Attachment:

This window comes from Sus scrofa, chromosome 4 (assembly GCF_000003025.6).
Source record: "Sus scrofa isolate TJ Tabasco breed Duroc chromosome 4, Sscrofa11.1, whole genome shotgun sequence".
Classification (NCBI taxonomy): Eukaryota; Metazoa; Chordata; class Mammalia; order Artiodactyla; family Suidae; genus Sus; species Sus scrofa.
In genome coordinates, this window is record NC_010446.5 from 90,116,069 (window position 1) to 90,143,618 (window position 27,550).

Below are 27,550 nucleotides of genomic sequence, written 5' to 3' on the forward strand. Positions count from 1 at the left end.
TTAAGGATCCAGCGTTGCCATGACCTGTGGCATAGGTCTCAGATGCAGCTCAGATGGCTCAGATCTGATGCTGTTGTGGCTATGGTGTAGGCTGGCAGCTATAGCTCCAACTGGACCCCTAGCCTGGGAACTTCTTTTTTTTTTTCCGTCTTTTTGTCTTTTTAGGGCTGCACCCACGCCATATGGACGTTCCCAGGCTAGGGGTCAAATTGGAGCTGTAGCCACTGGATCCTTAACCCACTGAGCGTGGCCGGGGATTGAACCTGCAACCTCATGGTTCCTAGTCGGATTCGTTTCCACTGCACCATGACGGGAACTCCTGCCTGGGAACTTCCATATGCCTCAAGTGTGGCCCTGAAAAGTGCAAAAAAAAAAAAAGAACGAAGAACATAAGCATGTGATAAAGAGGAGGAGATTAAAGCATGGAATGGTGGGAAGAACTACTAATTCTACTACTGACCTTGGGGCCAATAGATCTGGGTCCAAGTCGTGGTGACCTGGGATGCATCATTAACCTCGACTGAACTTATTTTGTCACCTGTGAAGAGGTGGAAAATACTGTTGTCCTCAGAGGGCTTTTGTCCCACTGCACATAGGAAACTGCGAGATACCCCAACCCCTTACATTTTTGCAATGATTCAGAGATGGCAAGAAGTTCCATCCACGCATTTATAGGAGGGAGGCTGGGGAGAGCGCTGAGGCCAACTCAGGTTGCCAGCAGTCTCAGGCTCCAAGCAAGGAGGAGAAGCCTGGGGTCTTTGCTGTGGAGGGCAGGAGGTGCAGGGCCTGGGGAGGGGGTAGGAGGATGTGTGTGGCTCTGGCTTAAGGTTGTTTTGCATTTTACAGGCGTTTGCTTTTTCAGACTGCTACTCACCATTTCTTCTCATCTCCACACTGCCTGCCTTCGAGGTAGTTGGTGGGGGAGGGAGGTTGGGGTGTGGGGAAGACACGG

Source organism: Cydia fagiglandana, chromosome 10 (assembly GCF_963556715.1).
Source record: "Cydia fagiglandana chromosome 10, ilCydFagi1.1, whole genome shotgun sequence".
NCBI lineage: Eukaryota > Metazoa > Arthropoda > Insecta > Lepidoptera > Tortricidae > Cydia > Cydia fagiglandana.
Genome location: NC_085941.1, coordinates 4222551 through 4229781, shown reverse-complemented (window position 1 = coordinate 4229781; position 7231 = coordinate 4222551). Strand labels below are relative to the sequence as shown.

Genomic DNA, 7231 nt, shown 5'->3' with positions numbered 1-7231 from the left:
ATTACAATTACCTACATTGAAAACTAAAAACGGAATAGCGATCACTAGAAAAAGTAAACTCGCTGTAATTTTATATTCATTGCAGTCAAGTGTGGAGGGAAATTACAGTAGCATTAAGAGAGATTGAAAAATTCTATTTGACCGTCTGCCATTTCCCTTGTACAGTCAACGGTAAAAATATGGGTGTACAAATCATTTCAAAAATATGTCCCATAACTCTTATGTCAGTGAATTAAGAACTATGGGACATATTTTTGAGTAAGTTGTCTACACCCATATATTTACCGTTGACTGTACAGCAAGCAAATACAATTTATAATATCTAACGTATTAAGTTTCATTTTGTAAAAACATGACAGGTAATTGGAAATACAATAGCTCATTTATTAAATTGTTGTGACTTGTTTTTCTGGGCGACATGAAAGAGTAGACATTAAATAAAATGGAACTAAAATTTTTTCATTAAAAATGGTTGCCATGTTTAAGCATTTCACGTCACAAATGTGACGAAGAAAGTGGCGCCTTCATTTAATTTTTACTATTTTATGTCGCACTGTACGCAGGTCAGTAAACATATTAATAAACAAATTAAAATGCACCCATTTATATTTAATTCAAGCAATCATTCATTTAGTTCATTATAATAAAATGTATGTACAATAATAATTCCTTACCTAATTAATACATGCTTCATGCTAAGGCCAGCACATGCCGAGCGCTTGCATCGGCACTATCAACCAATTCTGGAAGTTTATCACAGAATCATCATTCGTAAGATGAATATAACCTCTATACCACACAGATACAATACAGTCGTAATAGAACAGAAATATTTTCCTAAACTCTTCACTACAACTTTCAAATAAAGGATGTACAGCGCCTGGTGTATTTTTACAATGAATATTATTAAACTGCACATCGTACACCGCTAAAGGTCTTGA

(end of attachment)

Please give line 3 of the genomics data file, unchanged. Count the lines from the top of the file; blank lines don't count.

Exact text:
Classification (NCBI taxonomy): Eukaryota; Metazoa; Chordata; class Mammalia; order Artiodactyla; family Suidae; genus Sus; species Sus scrofa.